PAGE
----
It’s hard to not get caught up in the chaotic turmoil of battle scenes depicted in medieval and Renaissance tapestries.
The Battle with Sagittary and the Conference at Achilles’ Tent (ca. 1470-90, Tournai, South Netherlands), for example, is a fifteenth century tapestry that is so busy and full of movement that it’s hard to find a place to rest one’s eyes. A spear here, a horse there; trumpets point upward, soldiers brandish their swords, blows are exchanged, and a centaur shoots his bow with a quiver of arrows still on his back. It’s an interpretation of a scene from The Illiad, with all of the trappings of European medieval pageantry. The battle is a frenzy.
It’s scenes like this that contemporary artist Bo Joseph draws from in his current exhibition, Feeding the Beast, on view at McClain Gallery, Houston. The exhibition is comprised of two parallel bodies of work – Joseph’s well-known works on paper and his newer exploration of sculptural wall reliefs. Together, the works create a melange of history, Classical mythology, and religious iconography. In every piece, layers of meaning inspired from these other, earlier works form a 21st -century cultural stratigraphy as classic themes and stories are re-told through Joseph’s media.
Feeding the Beast is Bo Joseph’s third solo exhibition at the McClain. The name of the exhibition, Joseph explains on an artist’s Zoom talk hosted by the gallery, carries a double meaning. On a personal level, it refers to nourishing his own artistic passion; on a larger scale, it connotes how society pursues its insatiable obsession with profit and progress.
The large-scale works on paper most closely resemble the medieval and Renaissance tapestries that inspired them, in both size and in the frantic tension of conflict that they capture. These pieces, made in 2019 and 2020, are all oil pastel, acrylic, and tempera on joined paper. The figures, buildings, and objects in each of Joseph’s scenes are outlined in black, and the “empty” space in and around the figures is filled in with monochromatic radiating lines. It is as though Joseph outlined the figures in The Battle with Sagittary and the Conference at Achilles’ Tent, added in classical and iconic symbols, and then re-animated the wild battle scene with the motion of the colored lines. The colored space frames the figures in some of the works; in others, color fills interior spaces, emphasizing the silhouetted scenes.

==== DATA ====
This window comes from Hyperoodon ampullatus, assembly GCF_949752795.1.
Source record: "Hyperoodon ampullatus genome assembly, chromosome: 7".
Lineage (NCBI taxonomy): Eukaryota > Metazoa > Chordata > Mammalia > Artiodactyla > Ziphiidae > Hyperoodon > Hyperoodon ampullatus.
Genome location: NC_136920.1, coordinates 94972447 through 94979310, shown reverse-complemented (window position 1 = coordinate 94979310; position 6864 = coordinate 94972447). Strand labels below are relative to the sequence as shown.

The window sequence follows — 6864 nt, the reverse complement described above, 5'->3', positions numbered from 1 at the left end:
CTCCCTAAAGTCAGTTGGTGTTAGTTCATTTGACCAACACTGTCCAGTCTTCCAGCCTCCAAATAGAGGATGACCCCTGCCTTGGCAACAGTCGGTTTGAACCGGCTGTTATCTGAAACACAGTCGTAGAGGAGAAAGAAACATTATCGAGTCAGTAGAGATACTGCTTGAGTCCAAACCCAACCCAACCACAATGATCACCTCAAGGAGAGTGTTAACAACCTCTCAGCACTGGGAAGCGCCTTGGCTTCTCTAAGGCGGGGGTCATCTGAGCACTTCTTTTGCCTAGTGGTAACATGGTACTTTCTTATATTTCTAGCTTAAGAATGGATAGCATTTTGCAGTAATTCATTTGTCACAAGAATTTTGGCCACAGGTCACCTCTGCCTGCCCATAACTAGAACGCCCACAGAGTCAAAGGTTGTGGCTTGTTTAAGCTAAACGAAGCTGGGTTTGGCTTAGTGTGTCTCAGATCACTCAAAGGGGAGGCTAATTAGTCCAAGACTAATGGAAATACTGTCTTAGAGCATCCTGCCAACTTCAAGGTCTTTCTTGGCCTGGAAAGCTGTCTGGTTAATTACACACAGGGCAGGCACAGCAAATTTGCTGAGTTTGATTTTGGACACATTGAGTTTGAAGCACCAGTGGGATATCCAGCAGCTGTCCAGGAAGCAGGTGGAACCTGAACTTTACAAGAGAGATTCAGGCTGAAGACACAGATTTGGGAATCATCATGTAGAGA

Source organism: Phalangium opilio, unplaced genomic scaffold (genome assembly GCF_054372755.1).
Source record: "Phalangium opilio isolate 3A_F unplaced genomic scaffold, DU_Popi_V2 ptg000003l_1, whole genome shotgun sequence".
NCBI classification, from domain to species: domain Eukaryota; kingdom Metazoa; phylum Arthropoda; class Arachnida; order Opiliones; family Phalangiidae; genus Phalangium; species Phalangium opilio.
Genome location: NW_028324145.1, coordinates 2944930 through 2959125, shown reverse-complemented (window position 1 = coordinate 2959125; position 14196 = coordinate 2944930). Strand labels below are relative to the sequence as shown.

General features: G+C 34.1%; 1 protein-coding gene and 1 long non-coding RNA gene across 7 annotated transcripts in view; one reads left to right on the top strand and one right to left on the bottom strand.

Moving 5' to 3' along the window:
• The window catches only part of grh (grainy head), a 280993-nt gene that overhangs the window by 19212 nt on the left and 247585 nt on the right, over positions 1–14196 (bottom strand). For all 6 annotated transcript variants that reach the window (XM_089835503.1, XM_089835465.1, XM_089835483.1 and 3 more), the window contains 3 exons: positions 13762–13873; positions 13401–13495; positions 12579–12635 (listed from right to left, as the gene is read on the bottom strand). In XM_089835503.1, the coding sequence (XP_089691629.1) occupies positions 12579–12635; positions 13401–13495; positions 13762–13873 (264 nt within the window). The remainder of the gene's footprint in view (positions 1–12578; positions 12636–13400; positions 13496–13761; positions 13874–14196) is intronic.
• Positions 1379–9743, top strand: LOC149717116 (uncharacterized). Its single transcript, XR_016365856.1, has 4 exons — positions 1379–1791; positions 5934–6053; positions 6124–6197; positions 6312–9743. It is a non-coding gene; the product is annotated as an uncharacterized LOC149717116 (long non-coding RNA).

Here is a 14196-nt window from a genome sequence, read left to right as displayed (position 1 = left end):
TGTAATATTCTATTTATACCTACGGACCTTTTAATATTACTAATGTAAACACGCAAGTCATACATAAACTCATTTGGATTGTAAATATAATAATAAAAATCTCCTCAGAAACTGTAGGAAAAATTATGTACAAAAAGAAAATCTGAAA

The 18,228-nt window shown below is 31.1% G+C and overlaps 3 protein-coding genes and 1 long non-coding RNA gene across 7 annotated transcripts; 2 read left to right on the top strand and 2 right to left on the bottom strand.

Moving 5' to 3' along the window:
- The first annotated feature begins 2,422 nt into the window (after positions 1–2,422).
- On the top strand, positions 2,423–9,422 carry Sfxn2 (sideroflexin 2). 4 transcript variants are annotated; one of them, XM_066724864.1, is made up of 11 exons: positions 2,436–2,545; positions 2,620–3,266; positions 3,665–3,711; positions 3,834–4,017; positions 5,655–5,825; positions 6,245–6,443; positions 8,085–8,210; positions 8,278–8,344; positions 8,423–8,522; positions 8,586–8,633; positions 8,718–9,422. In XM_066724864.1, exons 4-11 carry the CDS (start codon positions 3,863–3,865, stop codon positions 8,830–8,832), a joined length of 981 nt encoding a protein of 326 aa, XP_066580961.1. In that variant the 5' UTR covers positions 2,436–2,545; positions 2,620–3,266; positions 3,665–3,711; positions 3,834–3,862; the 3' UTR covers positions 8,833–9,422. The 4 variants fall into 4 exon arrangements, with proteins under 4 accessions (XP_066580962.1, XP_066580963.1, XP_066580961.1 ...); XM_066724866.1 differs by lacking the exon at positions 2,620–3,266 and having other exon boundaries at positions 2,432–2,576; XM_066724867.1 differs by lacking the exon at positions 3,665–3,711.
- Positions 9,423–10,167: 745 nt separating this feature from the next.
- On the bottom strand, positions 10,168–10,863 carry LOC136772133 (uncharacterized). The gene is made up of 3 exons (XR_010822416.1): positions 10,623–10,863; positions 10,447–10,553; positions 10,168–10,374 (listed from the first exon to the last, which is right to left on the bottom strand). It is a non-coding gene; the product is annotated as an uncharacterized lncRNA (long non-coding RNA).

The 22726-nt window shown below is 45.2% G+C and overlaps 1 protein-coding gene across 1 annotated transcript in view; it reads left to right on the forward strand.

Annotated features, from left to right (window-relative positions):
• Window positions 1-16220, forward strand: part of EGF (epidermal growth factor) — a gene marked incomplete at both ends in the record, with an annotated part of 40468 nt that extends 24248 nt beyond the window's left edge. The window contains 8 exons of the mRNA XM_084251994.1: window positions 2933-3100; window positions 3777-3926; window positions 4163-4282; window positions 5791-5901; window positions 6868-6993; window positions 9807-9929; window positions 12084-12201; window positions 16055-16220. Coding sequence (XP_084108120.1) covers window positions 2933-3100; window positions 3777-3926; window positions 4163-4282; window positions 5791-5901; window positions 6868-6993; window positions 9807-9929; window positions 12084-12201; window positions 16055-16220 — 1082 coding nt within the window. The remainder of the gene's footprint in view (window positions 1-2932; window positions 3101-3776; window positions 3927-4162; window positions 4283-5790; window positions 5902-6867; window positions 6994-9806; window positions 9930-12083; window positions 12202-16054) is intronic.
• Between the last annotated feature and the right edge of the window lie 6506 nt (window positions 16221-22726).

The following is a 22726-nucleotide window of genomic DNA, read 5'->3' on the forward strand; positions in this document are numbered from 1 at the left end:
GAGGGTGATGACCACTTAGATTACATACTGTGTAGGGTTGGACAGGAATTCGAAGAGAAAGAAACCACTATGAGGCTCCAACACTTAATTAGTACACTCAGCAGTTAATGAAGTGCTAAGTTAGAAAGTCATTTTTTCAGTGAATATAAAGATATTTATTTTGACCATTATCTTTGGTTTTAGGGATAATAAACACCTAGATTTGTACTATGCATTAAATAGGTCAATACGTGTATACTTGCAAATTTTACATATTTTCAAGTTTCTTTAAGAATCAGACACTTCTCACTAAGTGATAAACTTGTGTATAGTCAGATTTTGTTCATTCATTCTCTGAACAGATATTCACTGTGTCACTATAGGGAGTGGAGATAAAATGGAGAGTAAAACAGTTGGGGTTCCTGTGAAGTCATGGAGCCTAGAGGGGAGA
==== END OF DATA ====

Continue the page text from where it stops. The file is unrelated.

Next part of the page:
“The means of war have changed, but the rules have stayed the same… . Battle leads to the ideological catharsis that comes with war,” the gallery’s website quotes Joseph. In the artist’s discussion, Joseph mentioned that the pieces do not refer to a specific historical tapestry or scene; rather, they’re inspired by the genre. Look at each piece long enough, though, and familiar elements stand out — a medieval-esque trumpet in Feeding the Beast, the Rod of Asclepius in Chasing Ghosts, weapons like swords and spears held aloft in Colony Collapse. The tension between the silhouetted figures and the space around them is palpable.
The wall reliefs sculptures in the exhibition are portmanteaus of various global mythos and cosmologies. These works, all from 2020, are casein and acrylic on resin, fiberglass, and foam. As symbolic composites, it’s easy to find the non-Western inspirations and iconography that underscores Joseph’s work, like West African masks or Persian mythical creatures. Simorgh, for example, takes its inspiration from Farid ud-Din Attar’s 12th-century poem A Conference of the Birds. Joseph’s interpretation of the poem and simorgh legend vertically juxtaposes four different birds from four different cultural traditions.
One of the themes that underscores the exhibition is appropriation, reinterpretation, and how stories are told and retold over time. The Battle with Sagittary and the Conference at Achilles’ Tent, for example, is the ancient Greek myth told through the experiences of 15th-century artists; shadows of those same stories appear in Joseph’s work more than five and a half centuries later. These oft-told stories form tropes (like The Illiad, or the myth of the simorgh) that in turn become cultural palimpsests — social texts where each telling is superimposed on its previous iteration.
In Feeding the Beast, Joseph’s nuanced retellings show up in bits and pieces as allusions and fragments. The works are full of shadows of a bigger, older, global set of stories.
On view at McClain Gallery in Houston through Dec. 30, 2020.